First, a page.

One of the Israel Museum’s biggest patrons, American billionaire Michael Steinhardt, has relinquished ownership of 180 archaeological artifacts in his collection. The surrender is the result of a landmark lawsuit brought by the Manhattan District Attorney’s office against the wealthy collector. Charges claim that Steinhardt illegally possessed the antiquities, which had been looted from one or more archaeological dig sites.
The most valuable of those artifacts is also the one that provided the best evidence of the looting. The piece at the center of the controversy is the Heliodorus Stele. A stele is an engraved stone tablet. Archaeologists says this one was carved in 178 B.C.
In 2007, Steinhardt approached the Israeli art museum with the 2,200-year-old limestone slab. The museum put it on display. But shortly after that, an expert noticed something odd. Two chunks of text found a year earlier during a dig near Jerusalem fit the limestone slab like pieces of a jigsaw puzzle. It became clear that Steinhardt’s tablet came from the same cave in Israel’s Beit Guvrin National Park where the other fragments were excavated.
Because collectors hunger for ancient treasures with noteworthy history, thieves and looters know there’s a lucrative market for pieces like the stele—if they can smuggle them off site without getting caught.
The two-millennia history of this piece seems almost too ironic to be true. The slab bears in Greek text a record of the correspondence between a man named Heliodorus and King Seleucus, ruler of the Seleucid dynasty from 187 to 175 B.C.
Seleucus explains in the letter that he is appointing a new position called “overseer of the sanctuaries” for the region, which included Israel. This overseer would be in charge of making sure that religious groups paid taxes to the king. The biblical Temple in Jerusalem would have fallen under the overseer’s jurisdiction, and Jewish tradition says that representatives from the Seleucid dynasty looted the Temple shortly after the writing of the stele. (This looting event and the effort to restore the Temple for God’s glory are the background for the annual Hannukah celebration on the Jewish calendar.)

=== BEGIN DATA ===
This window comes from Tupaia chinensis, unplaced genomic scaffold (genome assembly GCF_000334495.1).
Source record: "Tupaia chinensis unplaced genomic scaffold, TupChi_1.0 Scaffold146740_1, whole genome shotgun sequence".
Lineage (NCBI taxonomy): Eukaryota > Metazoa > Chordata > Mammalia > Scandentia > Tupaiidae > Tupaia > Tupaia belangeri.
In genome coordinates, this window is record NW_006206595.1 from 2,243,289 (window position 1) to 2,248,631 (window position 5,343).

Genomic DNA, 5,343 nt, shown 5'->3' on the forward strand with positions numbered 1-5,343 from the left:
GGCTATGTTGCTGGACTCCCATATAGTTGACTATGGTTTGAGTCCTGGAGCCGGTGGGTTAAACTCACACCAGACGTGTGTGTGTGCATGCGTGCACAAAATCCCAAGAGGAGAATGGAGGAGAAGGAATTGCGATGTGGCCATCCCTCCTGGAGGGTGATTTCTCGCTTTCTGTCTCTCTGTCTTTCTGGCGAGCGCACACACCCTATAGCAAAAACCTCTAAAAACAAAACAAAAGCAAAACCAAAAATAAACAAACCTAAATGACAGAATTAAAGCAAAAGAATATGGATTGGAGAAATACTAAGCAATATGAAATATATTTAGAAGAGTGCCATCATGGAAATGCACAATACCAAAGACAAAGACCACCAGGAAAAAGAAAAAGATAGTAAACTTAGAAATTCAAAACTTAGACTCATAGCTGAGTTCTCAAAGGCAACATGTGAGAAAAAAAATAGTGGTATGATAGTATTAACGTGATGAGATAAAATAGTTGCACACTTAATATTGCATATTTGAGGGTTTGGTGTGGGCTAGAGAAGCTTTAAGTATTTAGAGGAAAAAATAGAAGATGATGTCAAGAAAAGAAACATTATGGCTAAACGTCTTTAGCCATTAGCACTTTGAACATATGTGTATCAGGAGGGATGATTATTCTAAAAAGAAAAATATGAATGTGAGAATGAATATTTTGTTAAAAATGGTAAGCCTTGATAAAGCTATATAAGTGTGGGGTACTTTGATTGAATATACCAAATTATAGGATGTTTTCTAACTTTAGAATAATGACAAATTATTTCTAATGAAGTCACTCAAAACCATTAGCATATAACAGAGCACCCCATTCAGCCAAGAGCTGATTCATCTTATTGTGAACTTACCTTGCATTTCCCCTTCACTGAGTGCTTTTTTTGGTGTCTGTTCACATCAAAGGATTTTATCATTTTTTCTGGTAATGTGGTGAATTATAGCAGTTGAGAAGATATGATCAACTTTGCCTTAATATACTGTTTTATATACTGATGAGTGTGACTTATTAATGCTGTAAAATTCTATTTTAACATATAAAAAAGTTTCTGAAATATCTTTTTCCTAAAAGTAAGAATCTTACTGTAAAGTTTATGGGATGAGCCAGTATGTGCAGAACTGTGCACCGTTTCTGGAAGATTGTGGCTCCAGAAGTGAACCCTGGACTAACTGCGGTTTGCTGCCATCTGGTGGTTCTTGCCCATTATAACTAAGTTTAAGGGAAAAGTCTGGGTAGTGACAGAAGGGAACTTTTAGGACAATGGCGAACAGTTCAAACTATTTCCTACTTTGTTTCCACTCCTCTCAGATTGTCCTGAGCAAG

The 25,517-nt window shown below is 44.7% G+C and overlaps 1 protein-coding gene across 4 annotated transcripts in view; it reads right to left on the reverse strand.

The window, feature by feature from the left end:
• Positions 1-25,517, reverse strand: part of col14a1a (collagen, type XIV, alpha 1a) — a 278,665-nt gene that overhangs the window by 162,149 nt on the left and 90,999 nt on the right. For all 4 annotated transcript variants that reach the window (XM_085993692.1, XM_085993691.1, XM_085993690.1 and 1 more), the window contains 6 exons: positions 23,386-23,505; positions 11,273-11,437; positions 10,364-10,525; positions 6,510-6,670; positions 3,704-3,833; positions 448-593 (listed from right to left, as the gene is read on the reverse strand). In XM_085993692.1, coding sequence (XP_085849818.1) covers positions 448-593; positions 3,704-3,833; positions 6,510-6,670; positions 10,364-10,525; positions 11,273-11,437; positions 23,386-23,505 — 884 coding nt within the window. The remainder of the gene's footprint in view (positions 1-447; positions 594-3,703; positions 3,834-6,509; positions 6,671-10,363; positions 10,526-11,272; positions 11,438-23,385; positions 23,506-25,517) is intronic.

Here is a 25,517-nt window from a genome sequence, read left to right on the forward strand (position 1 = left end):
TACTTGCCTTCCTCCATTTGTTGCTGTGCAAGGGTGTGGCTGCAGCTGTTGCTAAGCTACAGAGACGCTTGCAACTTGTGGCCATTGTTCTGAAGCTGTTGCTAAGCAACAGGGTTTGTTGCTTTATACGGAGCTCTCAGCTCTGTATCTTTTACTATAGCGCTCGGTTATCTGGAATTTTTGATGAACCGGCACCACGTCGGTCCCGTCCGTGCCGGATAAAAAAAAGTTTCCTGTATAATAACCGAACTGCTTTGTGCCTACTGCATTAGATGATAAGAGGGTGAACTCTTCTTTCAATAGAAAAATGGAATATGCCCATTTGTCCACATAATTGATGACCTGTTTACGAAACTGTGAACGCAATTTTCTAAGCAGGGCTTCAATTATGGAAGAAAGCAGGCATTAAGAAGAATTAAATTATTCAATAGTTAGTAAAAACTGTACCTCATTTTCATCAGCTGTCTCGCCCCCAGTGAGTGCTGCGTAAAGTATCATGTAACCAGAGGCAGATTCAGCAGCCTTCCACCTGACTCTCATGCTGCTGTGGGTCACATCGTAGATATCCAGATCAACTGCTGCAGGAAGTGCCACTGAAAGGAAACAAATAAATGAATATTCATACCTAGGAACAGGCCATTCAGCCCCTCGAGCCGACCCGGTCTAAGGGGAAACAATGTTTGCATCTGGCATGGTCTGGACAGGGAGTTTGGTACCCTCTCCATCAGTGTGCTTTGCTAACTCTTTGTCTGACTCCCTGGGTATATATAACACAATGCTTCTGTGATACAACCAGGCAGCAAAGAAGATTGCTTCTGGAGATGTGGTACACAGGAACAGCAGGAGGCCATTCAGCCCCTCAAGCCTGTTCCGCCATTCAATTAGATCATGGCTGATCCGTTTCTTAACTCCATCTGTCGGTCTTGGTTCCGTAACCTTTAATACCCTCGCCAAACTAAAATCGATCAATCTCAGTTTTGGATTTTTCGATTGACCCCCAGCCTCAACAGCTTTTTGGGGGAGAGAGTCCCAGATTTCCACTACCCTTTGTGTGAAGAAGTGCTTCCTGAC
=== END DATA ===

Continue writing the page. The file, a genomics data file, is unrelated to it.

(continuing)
So the ancient story of the appointment of a looter of Israel is told on a stone that was unearthed in Israel, looted from Israel, and then offered back to Israel to be displayed for the world to see. And due to that display, the owner exposed his own culpability for taking part in a grand, international looting network and must officially surrender the plunder back to its country of origin, Israel. Whew!
Altogether, the 180 artifacts Steinhardt relinquished in order to avoid prosecution are valued at about $70 million. The billionaire also had to agree to cease acquiring antiquities—for the remainder of his life.
Museums worldwide are facing greater scrutiny over the provenance—or chain of ownership—of their art, particularly those looted from conflict zones or illegally plundered from archaeological sites. There are growing calls for such items to be returned to their countries of origin.
In addition to the Heliodorus Stele and two ancient masks, at least one other Steinhardt-owned artifact in the Israel Museum is of uncertain provenance: a 2,800-year-old inscription on black volcanic stone. The museum’s display states the origin as Moab, an ancient kingdom in modern-day Jordan and the birthplace of the biblical Ruth, who is in the line of Christ.
How it got to Jerusalem remains unclear.
James Snyder was the Israel Museum’s director from 1997 to 2016. He says all artifacts coming to the museum have their provenance checked by the Israeli Antiquities Authority before they’re exhibited. He stated that Steinhardt’s other looted artworks “came with documentation of legal ownership.” But those documents can be forged. That may have been the case in Steinhardt’s collection.
The Israel Museum said it had only recently learned about the settlement and is currently examining the matter. For now, the plundered artifacts in the museum still bear Steinhardt’s name.
(The Heliodorus Stele is displayed at the Israel Museum in Jerusalem on January 5, 2022. Last month, American billionaire Michael Steinhardt surrendered ownership of 180 artifacts, valued at roughly $70 million, as part of a deal with the Manhattan District Attorney’s office to avoid prosecution. AP/Maya Alleruzzo)